"I met Donald Trump once. Back then, the idea that he would be chosen to lead the country was still a Simpsons plot line. Now the joke's on me"

Almost 10 years ago,I left London and came to the city, a common journey for writers from all over the world. There is an ecology in New York of universities and foundations and reading series and book stores that allows all sorts of literary types to hustle a living, from hermetic poets to swaggering writers of military thrillers. When I first arrived, I couldn't tell whether I was facing Uptown or Downtown. I was menaced by bedbugs and the weird black mould that grew in my bathroom. I'd get lost in my reading and ignore incomprehensible subway announcers, only to discover that my local train was now running express somewhere in Queens and it would be another three chapters before I could get back to the small patch of Manhattan I knew. I was up for being disorientated. In a way, it was why I'd come. I hadn't expected so many small troubles with words.

If you're a writer, language is your instrument, and crossing the Atlantic messes with it. It wasn't just "tomayto, tomahto". Try going into a Manhattan hardware store and asking for a "bath plug" instead of a "stopper". You're immediately into weird sexual territory at the front of a line of men who have to be back on a building site in 10 minutes.

And for every time someone says, "I love your accent", it is written that an equal and opposite miscomprehension shall occur. "Tiny Island?" Coney Island. "Where is Tiny Island?" I said Coney. Can I have some water, please? "I'm sorry, sir. I don't understand." Nor do I. I'm asking for water, in a restaurant. That shouldn't be too hard. Water. "Worter? Oh! Wahdah." It feels affected to put on an accent for just one word in a sentence but you get beaten down. I have to say "wahdah" because otherwise I'd be thirsty. Wahdah, and a big round "o" for "Coe–knee Eye-land", beating back my nasal Essex "ao".

I could go on. I have trouble with the letter "r". When I spell my surname for people on the phone, they hear "i". I once went to a party where the entertainment was getting me to say "breakfast burrito", with my English "t". BurriTo. I try to hold fast, to stop the colonials from overrunning the redcoat lines, but in certain small linguistic ways I'm slipping. I say "hood" instead of "bonnet" when I talk about cars, because now "bonnet" rings in my ear like something out of Jane Austen. It never used to.

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I pick up checks not bills, spell "meager" like "eager" and recently caught myself referring to the London "metro", which is wrong on so many levels and actually very disconcerting to me, as I grew up on the Central Line and worry that not being able to find the words "underground" or "tube" in my brain could be symptomatic of some kind of serious mental unmooring. I think in Fahrenheit, but only for warm temperatures, and will never stop believing that in the 21st century, no serious person should be expected to measure anything in eighths-of-an-inch.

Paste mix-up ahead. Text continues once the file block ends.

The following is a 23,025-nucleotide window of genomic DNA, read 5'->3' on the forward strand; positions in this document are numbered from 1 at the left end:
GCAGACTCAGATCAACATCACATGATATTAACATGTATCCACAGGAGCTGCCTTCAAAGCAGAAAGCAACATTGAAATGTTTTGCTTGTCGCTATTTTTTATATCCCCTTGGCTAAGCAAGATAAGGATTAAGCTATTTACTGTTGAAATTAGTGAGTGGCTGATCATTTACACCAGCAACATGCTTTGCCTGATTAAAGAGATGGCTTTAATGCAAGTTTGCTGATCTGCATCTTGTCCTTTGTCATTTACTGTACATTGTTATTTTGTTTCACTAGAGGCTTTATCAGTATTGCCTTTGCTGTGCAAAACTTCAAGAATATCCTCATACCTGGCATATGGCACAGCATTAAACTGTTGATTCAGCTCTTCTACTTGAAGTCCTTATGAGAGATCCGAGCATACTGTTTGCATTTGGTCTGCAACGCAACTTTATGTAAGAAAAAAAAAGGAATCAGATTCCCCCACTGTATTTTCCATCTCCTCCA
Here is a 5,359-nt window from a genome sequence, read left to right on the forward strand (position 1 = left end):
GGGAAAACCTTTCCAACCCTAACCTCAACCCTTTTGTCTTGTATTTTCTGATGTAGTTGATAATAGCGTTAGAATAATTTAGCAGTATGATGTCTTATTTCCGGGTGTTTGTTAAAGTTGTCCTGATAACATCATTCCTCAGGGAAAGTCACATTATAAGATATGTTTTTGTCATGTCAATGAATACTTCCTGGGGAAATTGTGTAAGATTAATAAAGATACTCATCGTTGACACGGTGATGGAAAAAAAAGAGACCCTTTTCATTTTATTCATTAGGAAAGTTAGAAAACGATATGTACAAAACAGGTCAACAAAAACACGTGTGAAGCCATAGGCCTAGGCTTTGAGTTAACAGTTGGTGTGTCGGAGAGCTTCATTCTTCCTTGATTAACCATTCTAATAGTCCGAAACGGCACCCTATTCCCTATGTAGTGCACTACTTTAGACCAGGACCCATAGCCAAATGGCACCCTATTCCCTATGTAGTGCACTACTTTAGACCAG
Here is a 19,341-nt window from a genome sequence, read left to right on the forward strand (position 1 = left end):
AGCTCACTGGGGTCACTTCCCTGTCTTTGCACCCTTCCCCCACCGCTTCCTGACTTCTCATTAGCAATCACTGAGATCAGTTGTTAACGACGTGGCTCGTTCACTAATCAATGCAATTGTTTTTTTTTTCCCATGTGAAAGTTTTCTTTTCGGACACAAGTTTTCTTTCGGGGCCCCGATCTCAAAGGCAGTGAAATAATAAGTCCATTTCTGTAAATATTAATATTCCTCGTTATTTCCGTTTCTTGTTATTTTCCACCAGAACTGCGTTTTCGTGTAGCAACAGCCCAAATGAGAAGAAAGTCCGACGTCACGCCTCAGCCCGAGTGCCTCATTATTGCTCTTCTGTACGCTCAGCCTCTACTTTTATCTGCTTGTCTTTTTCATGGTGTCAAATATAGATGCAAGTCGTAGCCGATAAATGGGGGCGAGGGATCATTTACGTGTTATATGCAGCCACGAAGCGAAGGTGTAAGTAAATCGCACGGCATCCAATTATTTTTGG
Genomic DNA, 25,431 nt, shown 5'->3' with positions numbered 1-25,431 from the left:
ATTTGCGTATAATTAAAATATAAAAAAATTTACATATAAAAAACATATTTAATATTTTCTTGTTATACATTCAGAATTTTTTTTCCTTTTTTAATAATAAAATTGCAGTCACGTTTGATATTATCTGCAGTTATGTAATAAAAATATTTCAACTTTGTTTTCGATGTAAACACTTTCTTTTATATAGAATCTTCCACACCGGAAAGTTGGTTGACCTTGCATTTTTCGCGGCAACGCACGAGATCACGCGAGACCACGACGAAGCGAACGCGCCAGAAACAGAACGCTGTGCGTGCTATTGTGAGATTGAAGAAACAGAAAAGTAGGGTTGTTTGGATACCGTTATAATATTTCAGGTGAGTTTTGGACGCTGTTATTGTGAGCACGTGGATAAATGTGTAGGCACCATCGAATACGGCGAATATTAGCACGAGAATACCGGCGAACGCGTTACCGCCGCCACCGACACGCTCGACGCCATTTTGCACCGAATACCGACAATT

Sometimes I forget and speak American when I'm back in London. Then I'm reminded that there's nothing a British person finds more contemptible than another British person putting on airs. Speaking American is putting on airs. It's pretending to be something you're not, which is to say off the telly, and that is ridiculous because you're clearly not off the telly, you're here outside a pub speaking American, and even though you're doing the most patriotically British thing in the world, which is helping the groom throw up during the messy latter stages of a stag night, you're obviously a wanker, because when one of the women smoking cigarettes at the bus stop asks if your mate's all right, you say, "Yeah, he'll be fine, I'll get him home, it's only a couple of blocks." You could have said "couple blocks" which would have really been speaking American, but even though you said "of" you still said "blocks" and thus clearly believe you are Al Pacino and ought to be mocked the length of the Hackney Road.

So, you stumble to the groom's house, allowing him to hang on to you, feeling that you have been away too long and have tumbled into a well of transatlantic wankerdom whose walls are too slimy to scale, and to cap it all, with your strange vowels and "t"s that sound like "d"s, people don't believe you're from here and keep asking if you're Australian. Even Australians.

Which brings me to the question of belonging, and again, to that tangerine grandson of Bavaria, the city's most insecure rich person, the 45th President of the United States. On election night in 2008, I was up in Harlem when Barack Obama declared victory, and I couldn't swear to you that the intersection of 125th St and Adam Clayton Powell Jr Blvd didn't levitate. Since the 2016 election, the atmosphere has been deeply pessimistic. Even those who supported the Republican candidate, and there were many in New York, seemed to be made more agitated than happy by victory. Non-white friends started to report a trickle of unpleasant incidents. Cars driving past, shoulders jostled, cat calls. "Trump that, bitch! This isn't your country any more!" The atmosphere was ugly, punchy.

"I intended to be in New York nine months, but it turned into a year, then three years, then five. At a certain point, you have to start asking yourself if your move is permanent"

I intended to be in New York nine months, but it turned into a year, then three years, then five. At a certain point, you have to start asking yourself whether your move is permanent. You have to start asking if you have to stay and deal with this guy. When I arrived, the financial crisis had just hit. New York's economy, for good or ill, depends on Wall Street, on the money that trickles off the trading screens and into the city's shops. A chill wind blew through every hairdresser and restaurant and clothes store and gym, a pall which took a few years to dissipate.